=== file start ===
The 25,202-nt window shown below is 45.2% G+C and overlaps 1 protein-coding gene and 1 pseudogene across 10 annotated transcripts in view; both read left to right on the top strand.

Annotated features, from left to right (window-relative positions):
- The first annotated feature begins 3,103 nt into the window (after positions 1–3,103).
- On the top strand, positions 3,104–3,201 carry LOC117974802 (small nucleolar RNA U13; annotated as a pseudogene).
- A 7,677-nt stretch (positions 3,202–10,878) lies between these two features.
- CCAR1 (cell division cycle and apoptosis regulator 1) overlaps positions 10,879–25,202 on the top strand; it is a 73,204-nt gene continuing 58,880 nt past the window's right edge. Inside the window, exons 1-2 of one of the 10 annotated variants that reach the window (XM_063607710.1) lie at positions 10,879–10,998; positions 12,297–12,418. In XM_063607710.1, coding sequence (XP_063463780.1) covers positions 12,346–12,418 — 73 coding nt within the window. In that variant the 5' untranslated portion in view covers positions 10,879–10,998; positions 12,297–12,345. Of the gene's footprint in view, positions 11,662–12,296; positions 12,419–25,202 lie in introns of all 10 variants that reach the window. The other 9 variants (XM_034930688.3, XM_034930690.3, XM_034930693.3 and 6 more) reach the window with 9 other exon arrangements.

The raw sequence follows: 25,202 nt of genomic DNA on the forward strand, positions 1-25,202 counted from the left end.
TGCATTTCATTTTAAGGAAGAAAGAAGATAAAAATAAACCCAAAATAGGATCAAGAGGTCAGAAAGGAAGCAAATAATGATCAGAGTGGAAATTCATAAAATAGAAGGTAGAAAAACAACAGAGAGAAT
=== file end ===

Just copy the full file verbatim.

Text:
The 25,202-nt window shown below is 45.2% G+C and overlaps 1 protein-coding gene and 1 pseudogene across 10 annotated transcripts in view; both read left to right on the top strand.

Annotated features, from left to right (window-relative positions):
- The first annotated feature begins 3,103 nt into the window (after positions 1–3,103).
- On the top strand, positions 3,104–3,201 carry LOC117974802 (small nucleolar RNA U13; annotated as a pseudogene).
- A 7,677-nt stretch (positions 3,202–10,878) lies between these two features.
- CCAR1 (cell division cycle and apoptosis regulator 1) overlaps positions 10,879–25,202 on the top strand; it is a 73,204-nt gene continuing 58,880 nt past the window's right edge. Inside the window, exons 1-2 of one of the 10 annotated variants that reach the window (XM_063607710.1) lie at positions 10,879–10,998; positions 12,297–12,418. In XM_063607710.1, coding sequence (XP_063463780.1) covers positions 12,346–12,418 — 73 coding nt within the window. In that variant the 5' untranslated portion in view covers positions 10,879–10,998; positions 12,297–12,345. Of the gene's footprint in view, positions 11,662–12,296; positions 12,419–25,202 lie in introns of all 10 variants that reach the window. The other 9 variants (XM_034930688.3, XM_034930690.3, XM_034930693.3 and 6 more) reach the window with 9 other exon arrangements.

The raw sequence follows: 25,202 nt of genomic DNA on the forward strand, positions 1-25,202 counted from the left end.
TGCATTTCATTTTAAGGAAGAAAGAAGATAAAAATAAACCCAAAATAGGATCAAGAGGTCAGAAAGGAAGCAAATAATGATCAGAGTGGAAATTCATAAAATAGAAGGTAGAAAAACAACAGAGAGAAT